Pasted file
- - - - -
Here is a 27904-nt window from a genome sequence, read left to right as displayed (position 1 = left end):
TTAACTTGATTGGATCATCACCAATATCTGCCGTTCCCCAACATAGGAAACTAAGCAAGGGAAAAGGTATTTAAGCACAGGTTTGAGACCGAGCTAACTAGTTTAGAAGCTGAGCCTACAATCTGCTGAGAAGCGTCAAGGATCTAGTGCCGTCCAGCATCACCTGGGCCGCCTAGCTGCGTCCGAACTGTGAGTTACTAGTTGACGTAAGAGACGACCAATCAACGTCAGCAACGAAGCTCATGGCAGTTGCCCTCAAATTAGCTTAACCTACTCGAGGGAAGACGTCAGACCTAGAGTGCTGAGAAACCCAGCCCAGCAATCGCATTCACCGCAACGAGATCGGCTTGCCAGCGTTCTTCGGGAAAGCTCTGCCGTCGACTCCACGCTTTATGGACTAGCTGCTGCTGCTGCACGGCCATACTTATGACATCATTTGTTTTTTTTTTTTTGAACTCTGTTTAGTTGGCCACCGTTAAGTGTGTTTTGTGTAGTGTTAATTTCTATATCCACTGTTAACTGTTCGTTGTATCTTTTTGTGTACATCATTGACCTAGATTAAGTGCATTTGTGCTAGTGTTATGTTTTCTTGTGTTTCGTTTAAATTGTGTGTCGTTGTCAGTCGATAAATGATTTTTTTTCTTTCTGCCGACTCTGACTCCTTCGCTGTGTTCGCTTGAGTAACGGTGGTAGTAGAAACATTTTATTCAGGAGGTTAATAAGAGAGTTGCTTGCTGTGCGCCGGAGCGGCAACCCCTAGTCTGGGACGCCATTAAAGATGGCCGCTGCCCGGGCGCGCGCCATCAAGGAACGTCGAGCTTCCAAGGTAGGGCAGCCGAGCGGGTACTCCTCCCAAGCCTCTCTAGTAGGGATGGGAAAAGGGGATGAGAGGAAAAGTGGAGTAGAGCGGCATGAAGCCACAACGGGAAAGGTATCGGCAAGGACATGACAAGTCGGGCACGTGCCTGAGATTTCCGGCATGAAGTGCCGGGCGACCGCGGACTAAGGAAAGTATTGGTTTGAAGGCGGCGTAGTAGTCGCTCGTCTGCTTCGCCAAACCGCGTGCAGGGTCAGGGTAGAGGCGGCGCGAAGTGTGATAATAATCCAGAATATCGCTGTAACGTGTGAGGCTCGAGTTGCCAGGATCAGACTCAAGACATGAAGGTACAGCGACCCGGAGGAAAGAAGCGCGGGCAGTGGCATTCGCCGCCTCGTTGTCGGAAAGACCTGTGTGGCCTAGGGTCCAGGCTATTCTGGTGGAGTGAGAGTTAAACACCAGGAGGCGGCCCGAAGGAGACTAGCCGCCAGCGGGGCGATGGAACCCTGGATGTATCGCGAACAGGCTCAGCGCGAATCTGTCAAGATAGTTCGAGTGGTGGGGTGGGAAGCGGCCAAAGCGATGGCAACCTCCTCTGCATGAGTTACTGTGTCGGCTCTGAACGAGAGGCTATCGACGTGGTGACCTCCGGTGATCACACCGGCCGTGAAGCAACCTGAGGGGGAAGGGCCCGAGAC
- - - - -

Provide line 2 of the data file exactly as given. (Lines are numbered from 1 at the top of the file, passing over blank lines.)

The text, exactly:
TTAACTTGATTGGATCATCACCAATATCTGCCGTTCCCCAACATAGGAAACTAAGCAAGGGAAAAGGTATTTAAGCACAGGTTTGAGACCGAGCTAACTAGTTTAGAAGCTGAGCCTACAATCTGCTGAGAAGCGTCAAGGATCTAGTGCCGTCCAGCATCACCTGGGCCGCCTAGCTGCGTCCGAACTGTGAGTTACTAGTTGACGTAAGAGACGACCAATCAACGTCAGCAACGAAGCTCATGGCAGTTGCCCTCAAATTAGCTTAACCTACTCGAGGGAAGACGTCAGACCTAGAGTGCTGAGAAACCCAGCCCAGCAATCGCATTCACCGCAACGAGATCGGCTTGCCAGCGTTCTTCGGGAAAGCTCTGCCGTCGACTCCACGCTTTATGGACTAGCTGCTGCTGCTGCACGGCCATACTTATGACATCATTTGTTTTTTTTTTTTTGAACTCTGTTTAGTTGGCCACCGTTAAGTGTGTTTTGTGTAGTGTTAATTTCTATATCCACTGTTAACTGTTCGTTGTATCTTTTTGTGTACATCATTGACCTAGATTAAGTGCATTTGTGCTAGTGTTATGTTTTCTTGTGTTTCGTTTAAATTGTGTGTCGTTGTCAGTCGATAAATGATTTTTTTTCTTTCTGCCGACTCTGACTCCTTCGCTGTGTTCGCTTGAGTAACGGTGGTAGTAGAAACATTTTATTCAGGAGGTTAATAAGAGAGTTGCTTGCTGTGCGCCGGAGCGGCAACCCCTAGTCTGGGACGCCATTAAAGATGGCCGCTGCCCGGGCGCGCGCCATCAAGGAACGTCGAGCTTCCAAGGTAGGGCAGCCGAGCGGGTACTCCTCCCAAGCCTCTCTAGTAGGGATGGGAAAAGGGGATGAGAGGAAAAGTGGAGTAGAGCGGCATGAAGCCACAACGGGAAAGGTATCGGCAAGGACATGACAAGTCGGGCACGTGCCTGAGATTTCCGGCATGAAGTGCCGGGCGACCGCGGACTAAGGAAAGTATTGGTTTGAAGGCGGCGTAGTAGTCGCTCGTCTGCTTCGCCAAACCGCGTGCAGGGTCAGGGTAGAGGCGGCGCGAAGTGTGATAATAATCCAGAATATCGCTGTAACGTGTGAGGCTCGAGTTGCCAGGATCAGACTCAAGACATGAAGGTACAGCGACCCGGAGGAAAGAAGCGCGGGCAGTGGCATTCGCCGCCTCGTTGTCGGAAAGACCTGTGTGGCCTAGGGTCCAGGCTATTCTGGTGGAGTGAGAGTTAAACACCAGGAGGCGGCCCGAAGGAGACTAGCCGCCAGCGGGGCGATGGAACCCTGGATGTATCGCGAACAGGCTCAGCGCGAATCTGTCAAGATAGTTCGAGTGGTGGGGTGGGAAGCGGCCAAAGCGATGGCAACCTCCTCTGCATGAGTTACTGTGTCGGCTCTGAACGAGAGGCTATCGACGTGGTGACCTCCGGTGATCACACCGGCCGTGAAGCAACCTGAGGGGGAAGGGCCCGAGAC